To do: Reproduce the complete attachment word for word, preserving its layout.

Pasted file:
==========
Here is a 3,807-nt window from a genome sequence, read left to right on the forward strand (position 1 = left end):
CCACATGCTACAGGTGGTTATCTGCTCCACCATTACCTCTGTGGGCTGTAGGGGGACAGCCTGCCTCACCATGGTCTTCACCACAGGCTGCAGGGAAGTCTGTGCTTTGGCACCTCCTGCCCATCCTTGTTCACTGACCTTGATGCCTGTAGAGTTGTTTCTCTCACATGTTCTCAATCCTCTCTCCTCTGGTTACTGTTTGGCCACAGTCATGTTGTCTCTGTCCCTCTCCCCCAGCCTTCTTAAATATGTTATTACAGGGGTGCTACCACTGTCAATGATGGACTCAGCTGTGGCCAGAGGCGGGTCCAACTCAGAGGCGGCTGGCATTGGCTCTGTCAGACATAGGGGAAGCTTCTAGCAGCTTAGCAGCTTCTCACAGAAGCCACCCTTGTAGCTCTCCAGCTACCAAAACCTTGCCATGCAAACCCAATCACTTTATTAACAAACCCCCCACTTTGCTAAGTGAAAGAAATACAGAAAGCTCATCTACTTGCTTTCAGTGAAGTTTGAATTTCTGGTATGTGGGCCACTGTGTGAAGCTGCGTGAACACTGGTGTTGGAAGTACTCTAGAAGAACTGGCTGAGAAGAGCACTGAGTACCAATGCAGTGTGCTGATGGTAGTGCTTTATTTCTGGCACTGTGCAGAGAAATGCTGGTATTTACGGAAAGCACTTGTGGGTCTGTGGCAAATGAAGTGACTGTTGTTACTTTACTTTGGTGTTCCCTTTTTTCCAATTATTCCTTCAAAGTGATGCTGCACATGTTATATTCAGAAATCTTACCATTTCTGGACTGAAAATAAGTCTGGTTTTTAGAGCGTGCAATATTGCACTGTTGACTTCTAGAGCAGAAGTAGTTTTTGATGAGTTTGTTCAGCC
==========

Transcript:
Here is a 3,807-nt window from a genome sequence, read left to right on the forward strand (position 1 = left end):
CCACATGCTACAGGTGGTTATCTGCTCCACCATTACCTCTGTGGGCTGTAGGGGGACAGCCTGCCTCACCATGGTCTTCACCACAGGCTGCAGGGAAGTCTGTGCTTTGGCACCTCCTGCCCATCCTTGTTCACTGACCTTGATGCCTGTAGAGTTGTTTCTCTCACATGTTCTCAATCCTCTCTCCTCTGGTTACTGTTTGGCCACAGTCATGTTGTCTCTGTCCCTCTCCCCCAGCCTTCTTAAATATGTTATTACAGGGGTGCTACCACTGTCAATGATGGACTCAGCTGTGGCCAGAGGCGGGTCCAACTCAGAGGCGGCTGGCATTGGCTCTGTCAGACATAGGGGAAGCTTCTAGCAGCTTAGCAGCTTCTCACAGAAGCCACCCTTGTAGCTCTCCAGCTACCAAAACCTTGCCATGCAAACCCAATCACTTTATTAACAAACCCCCCACTTTGCTAAGTGAAAGAAATACAGAAAGCTCATCTACTTGCTTTCAGTGAAGTTTGAATTTCTGGTATGTGGGCCACTGTGTGAAGCTGCGTGAACACTGGTGTTGGAAGTACTCTAGAAGAACTGGCTGAGAAGAGCACTGAGTACCAATGCAGTGTGCTGATGGTAGTGCTTTATTTCTGGCACTGTGCAGAGAAATGCTGGTATTTACGGAAAGCACTTGTGGGTCTGTGGCAAATGAAGTGACTGTTGTTACTTTACTTTGGTGTTCCCTTTTTTCCAATTATTCCTTCAAAGTGATGCTGCACATGTTATATTCAGAAATCTTACCATTTCTGGACTGAAAATAAGTCTGGTTTTTAGAGCGTGCAATATTGCACTGTTGACTTCTAGAGCAGAAGTAGTTTTTGATGAGTTTGTTCAGCC